This toolkit was designed explicitly for First Nations communicators and is based on input from First Nations communicators and administrators working for First Nations organizations. It offers information on many topics, including communications planning, publications, events and media relations, from a First Nations’ perspective. The best practices and practical lessons learned that have been included in the toolkit are drawn from Tewanee Joseph’s experience working on communications projects with over 30 First Nation communities.

5 Ways You Can Educate Yourself and Support Indigenous Communities in Canada

Source: Global Citizen

Summary: The horrific discovery of 215 bodies in a former residential school in Kamloops, B.C., has brought renewed attention to the ongoing struggle of Indigenous Peoples in Canada. In the wake of this tragedy, media coverage and political denunciation of the legacy of residential schools has intensified, prompting Canadians to reflect upon this cruel and heart-wrenching chapter in their country’s history.

But it is important to remember that the fight for Indigenous rights is far-reaching and goes well beyond the scope of residential schools. In particular, the struggle for sovereignty and human rights in Indigenous communities has proven to be a long-term and complex issue that struggles to gain recognition from the wider population.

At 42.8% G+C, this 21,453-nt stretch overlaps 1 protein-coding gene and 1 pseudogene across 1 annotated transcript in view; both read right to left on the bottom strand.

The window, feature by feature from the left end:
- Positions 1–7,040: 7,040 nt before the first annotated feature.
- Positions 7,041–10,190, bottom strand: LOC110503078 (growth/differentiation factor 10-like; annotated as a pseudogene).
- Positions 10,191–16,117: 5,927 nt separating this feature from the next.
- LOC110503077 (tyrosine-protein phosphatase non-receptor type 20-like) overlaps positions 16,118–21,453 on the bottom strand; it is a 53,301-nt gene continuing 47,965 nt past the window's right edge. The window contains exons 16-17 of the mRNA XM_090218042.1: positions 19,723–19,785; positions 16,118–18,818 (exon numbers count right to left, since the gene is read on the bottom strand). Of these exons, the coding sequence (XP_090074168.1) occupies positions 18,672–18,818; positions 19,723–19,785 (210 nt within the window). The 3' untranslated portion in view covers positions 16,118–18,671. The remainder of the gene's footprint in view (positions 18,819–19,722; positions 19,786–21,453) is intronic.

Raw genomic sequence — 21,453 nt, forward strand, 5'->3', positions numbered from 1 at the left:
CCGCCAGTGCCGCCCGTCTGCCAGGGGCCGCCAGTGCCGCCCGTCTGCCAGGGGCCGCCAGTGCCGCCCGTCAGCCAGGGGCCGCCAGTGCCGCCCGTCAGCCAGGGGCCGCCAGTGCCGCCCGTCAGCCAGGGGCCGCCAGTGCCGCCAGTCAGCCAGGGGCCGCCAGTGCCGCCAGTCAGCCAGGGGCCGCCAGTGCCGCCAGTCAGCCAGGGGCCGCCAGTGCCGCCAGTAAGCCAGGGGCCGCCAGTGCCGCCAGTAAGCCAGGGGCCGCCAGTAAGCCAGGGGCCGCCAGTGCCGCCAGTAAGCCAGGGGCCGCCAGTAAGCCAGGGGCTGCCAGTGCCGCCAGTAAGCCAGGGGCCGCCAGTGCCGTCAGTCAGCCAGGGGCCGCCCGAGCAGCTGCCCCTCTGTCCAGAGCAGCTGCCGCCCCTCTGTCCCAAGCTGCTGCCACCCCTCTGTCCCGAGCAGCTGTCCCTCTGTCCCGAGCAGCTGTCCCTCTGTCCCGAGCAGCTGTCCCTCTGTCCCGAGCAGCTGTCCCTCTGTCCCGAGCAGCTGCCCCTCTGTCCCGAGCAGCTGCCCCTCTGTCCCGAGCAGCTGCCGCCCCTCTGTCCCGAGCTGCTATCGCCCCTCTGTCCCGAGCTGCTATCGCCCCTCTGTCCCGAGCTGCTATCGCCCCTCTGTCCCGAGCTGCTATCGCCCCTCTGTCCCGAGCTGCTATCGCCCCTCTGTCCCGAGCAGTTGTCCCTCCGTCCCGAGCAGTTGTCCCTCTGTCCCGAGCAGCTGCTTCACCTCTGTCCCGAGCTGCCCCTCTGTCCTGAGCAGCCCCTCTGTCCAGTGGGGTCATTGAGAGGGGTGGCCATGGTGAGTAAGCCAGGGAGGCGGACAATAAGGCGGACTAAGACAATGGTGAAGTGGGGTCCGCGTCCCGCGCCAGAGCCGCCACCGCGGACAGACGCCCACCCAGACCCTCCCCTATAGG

Canadians can do a great deal to become more educated about the issue of Indigenous rights and learn how they can help.

Elder’s Room / Core Alberta

Source: Healthy Aging CORE Alberta

Summary: The film Elders’ Room developed out of an educational initiative at the Werklund School of Education at the University of Calgary. Students received a scholarship to undertake an initiative at their high school operated by the Blood Tribe in southern Alberta. Kainai High School students, with their teachers and guidance counsellors, reached out to Elders and together they planned and realized Elders’ Room. When Shirley Steinberg, the director, learned about the initiative, she reached out to documentary filmmaker Michael MacDonald and together they worked with Kainai students, teachers, guidance counsellors, and Elders.